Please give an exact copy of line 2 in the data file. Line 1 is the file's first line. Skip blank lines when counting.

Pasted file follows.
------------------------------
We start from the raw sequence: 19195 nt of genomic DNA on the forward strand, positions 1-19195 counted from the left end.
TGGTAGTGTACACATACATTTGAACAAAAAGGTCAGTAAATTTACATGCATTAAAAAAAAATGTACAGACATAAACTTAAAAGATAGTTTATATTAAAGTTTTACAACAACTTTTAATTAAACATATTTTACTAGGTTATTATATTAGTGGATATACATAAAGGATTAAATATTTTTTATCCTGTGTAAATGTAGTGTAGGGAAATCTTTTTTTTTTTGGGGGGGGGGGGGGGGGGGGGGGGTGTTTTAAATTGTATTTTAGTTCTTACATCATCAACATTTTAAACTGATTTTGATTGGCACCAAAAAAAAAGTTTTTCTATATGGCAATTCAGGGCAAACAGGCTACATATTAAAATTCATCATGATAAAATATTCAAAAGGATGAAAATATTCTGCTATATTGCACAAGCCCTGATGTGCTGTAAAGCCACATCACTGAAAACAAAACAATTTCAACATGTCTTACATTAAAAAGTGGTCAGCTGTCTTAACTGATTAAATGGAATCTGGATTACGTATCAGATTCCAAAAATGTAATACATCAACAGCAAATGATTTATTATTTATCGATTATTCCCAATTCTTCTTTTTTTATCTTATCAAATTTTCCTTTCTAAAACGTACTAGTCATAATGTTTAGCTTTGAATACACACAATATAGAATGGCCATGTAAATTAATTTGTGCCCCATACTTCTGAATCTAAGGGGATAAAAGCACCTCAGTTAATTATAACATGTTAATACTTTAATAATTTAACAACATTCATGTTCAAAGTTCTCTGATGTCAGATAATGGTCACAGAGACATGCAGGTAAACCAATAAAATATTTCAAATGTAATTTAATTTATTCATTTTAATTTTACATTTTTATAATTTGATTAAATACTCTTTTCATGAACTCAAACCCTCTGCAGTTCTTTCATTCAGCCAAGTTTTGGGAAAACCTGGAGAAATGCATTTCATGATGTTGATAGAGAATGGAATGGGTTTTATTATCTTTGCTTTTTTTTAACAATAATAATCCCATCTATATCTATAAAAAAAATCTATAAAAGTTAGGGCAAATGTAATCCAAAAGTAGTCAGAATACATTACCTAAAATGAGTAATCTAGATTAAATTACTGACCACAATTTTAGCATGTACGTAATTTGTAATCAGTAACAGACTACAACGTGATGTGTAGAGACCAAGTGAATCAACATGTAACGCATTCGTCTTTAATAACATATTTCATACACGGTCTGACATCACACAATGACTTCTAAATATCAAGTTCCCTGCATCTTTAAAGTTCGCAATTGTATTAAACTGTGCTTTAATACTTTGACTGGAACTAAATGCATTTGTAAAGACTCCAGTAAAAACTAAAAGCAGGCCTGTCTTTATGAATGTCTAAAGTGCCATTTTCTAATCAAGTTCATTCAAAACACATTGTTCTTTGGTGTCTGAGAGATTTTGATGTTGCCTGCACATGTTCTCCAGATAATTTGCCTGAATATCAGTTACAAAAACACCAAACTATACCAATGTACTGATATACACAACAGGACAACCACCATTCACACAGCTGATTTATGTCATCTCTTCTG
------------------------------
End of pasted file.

TGGTAGTGTACACATACATTTGAACAAAAAGGTCAGTAAATTTACATGCATTAAAAAAAAATGTACAGACATAAACTTAAAAGATAGTTTATATTAAAGTTTTACAACAACTTTTAATTAAACATATTTTACTAGGTTATTATATTAGTGGATATACATAAAGGATTAAATATTTTTTATCCTGTGTAAATGTAGTGTAGGGAAATCTTTTTTTTTTTGGGGGGGGGGGGGGGGGGGGGGGGTGTTTTAAATTGTATTTTAGTTCTTACATCATCAACATTTTAAACTGATTTTGATTGGCACCAAAAAAAAAGTTTTTCTATATGGCAATTCAGGGCAAACAGGCTACATATTAAAATTCATCATGATAAAATATTCAAAAGGATGAAAATATTCTGCTATATTGCACAAGCCCTGATGTGCTGTAAAGCCACATCACTGAAAACAAAACAATTTCAACATGTCTTACATTAAAAAGTGGTCAGCTGTCTTAACTGATTAAATGGAATCTGGATTACGTATCAGATTCCAAAAATGTAATACATCAACAGCAAATGATTTATTATTTATCGATTATTCCCAATTCTTCTTTTTTTATCTTATCAAATTTTCCTTTCTAAAACGTACTAGTCATAATGTTTAGCTTTGAATACACACAATATAGAATGGCCATGTAAATTAATTTGTGCCCCATACTTCTGAATCTAAGGGGATAAAAGCACCTCAGTTAATTATAACATGTTAATACTTTAATAATTTAACAACATTCATGTTCAAAGTTCTCTGATGTCAGATAATGGTCACAGAGACATGCAGGTAAACCAATAAAATATTTCAAATGTAATTTAATTTATTCATTTTAATTTTACATTTTTATAATTTGATTAAATACTCTTTTCATGAACTCAAACCCTCTGCAGTTCTTTCATTCAGCCAAGTTTTGGGAAAACCTGGAGAAATGCATTTCATGATGTTGATAGAGAATGGAATGGGTTTTATTATCTTTGCTTTTTTTTAACAATAATAATCCCATCTATATCTATAAAAAAAATCTATAAAAGTTAGGGCAAATGTAATCCAAAAGTAGTCAGAATACATTACCTAAAATGAGTAATCTAGATTAAATTACTGACCACAATTTTAGCATGTACGTAATTTGTAATCAGTAACAGACTACAACGTGATGTGTAGAGACCAAGTGAATCAACATGTAACGCATTCGTCTTTAATAACATATTTCATACACGGTCTGACATCACACAATGACTTCTAAATATCAAGTTCCCTGCATCTTTAAAGTTCGCAATTGTATTAAACTGTGCTTTAATACTTTGACTGGAACTAAATGCATTTGTAAAGACTCCAGTAAAAACTAAAAGCAGGCCTGTCTTTATGAATGTCTAAAGTGCCATTTTCTAATCAAGTTCATTCAAAACACATTGTTCTTTGGTGTCTGAGAGATTTTGATGTTGCCTGCACATGTTCTCCAGATAATTTGCCTGAATATCAGTTACAAAAACACCAAACTATACCAATGTACTGATATACACAACAGGACAACCACCATTCACACAGCTGATTTATGTCATCTCTTCTG